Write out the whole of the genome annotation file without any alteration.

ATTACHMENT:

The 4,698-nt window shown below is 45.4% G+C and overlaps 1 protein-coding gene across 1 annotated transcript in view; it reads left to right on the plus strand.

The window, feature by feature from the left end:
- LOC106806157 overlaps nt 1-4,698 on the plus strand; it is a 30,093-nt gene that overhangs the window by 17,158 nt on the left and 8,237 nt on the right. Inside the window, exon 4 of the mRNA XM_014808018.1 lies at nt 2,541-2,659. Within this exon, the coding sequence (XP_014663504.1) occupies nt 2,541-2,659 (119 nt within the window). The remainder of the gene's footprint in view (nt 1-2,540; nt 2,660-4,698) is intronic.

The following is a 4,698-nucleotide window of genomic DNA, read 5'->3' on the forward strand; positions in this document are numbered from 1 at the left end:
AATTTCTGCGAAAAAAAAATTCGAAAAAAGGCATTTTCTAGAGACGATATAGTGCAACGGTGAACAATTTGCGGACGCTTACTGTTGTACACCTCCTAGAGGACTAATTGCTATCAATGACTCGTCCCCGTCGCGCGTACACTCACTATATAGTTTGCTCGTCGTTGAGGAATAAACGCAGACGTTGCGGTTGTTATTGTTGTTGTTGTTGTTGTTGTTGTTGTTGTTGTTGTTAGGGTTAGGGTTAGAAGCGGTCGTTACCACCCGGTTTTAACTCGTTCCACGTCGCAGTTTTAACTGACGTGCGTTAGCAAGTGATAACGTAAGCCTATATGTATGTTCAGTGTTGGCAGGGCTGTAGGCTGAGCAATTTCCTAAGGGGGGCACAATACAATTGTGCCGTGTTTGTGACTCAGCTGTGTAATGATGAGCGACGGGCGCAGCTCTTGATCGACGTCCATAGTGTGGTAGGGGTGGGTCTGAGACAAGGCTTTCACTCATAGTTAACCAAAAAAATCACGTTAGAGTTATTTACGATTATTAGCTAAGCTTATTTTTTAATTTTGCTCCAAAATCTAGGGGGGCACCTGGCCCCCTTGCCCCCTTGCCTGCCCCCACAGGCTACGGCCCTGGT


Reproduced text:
The 4,698-nt window shown below is 45.4% G+C and overlaps 1 protein-coding gene across 1 annotated transcript in view; it reads left to right on the plus strand.

The window, feature by feature from the left end:
- LOC106806157 overlaps nt 1-4,698 on the plus strand; it is a 30,093-nt gene that overhangs the window by 17,158 nt on the left and 8,237 nt on the right. Inside the window, exon 4 of the mRNA XM_014808018.1 lies at nt 2,541-2,659. Within this exon, the coding sequence (XP_014663504.1) occupies nt 2,541-2,659 (119 nt within the window). The remainder of the gene's footprint in view (nt 1-2,540; nt 2,660-4,698) is intronic.

The following is a 4,698-nucleotide window of genomic DNA, read 5'->3' on the forward strand; positions in this document are numbered from 1 at the left end:
AATTTCTGCGAAAAAAAAATTCGAAAAAAGGCATTTTCTAGAGACGATATAGTGCAACGGTGAACAATTTGCGGACGCTTACTGTTGTACACCTCCTAGAGGACTAATTGCTATCAATGACTCGTCCCCGTCGCGCGTACACTCACTATATAGTTTGCTCGTCGTTGAGGAATAAACGCAGACGTTGCGGTTGTTATTGTTGTTGTTGTTGTTGTTGTTGTTGTTGTTGTTGTTAGGGTTAGGGTTAGAAGCGGTCGTTACCACCCGGTTTTAACTCGTTCCACGTCGCAGTTTTAACTGACGTGCGTTAGCAAGTGATAACGTAAGCCTATATGTATGTTCAGTGTTGGCAGGGCTGTAGGCTGAGCAATTTCCTAAGGGGGGCACAATACAATTGTGCCGTGTTTGTGACTCAGCTGTGTAATGATGAGCGACGGGCGCAGCTCTTGATCGACGTCCATAGTGTGGTAGGGGTGGGTCTGAGACAAGGCTTTCACTCATAGTTAACCAAAAAAATCACGTTAGAGTTATTTACGATTATTAGCTAAGCTTATTTTTTAATTTTGCTCCAAAATCTAGGGGGGCACCTGGCCCCCTTGCCCCCTTGCCTGCCCCCACAGGCTACGGCCCTGGT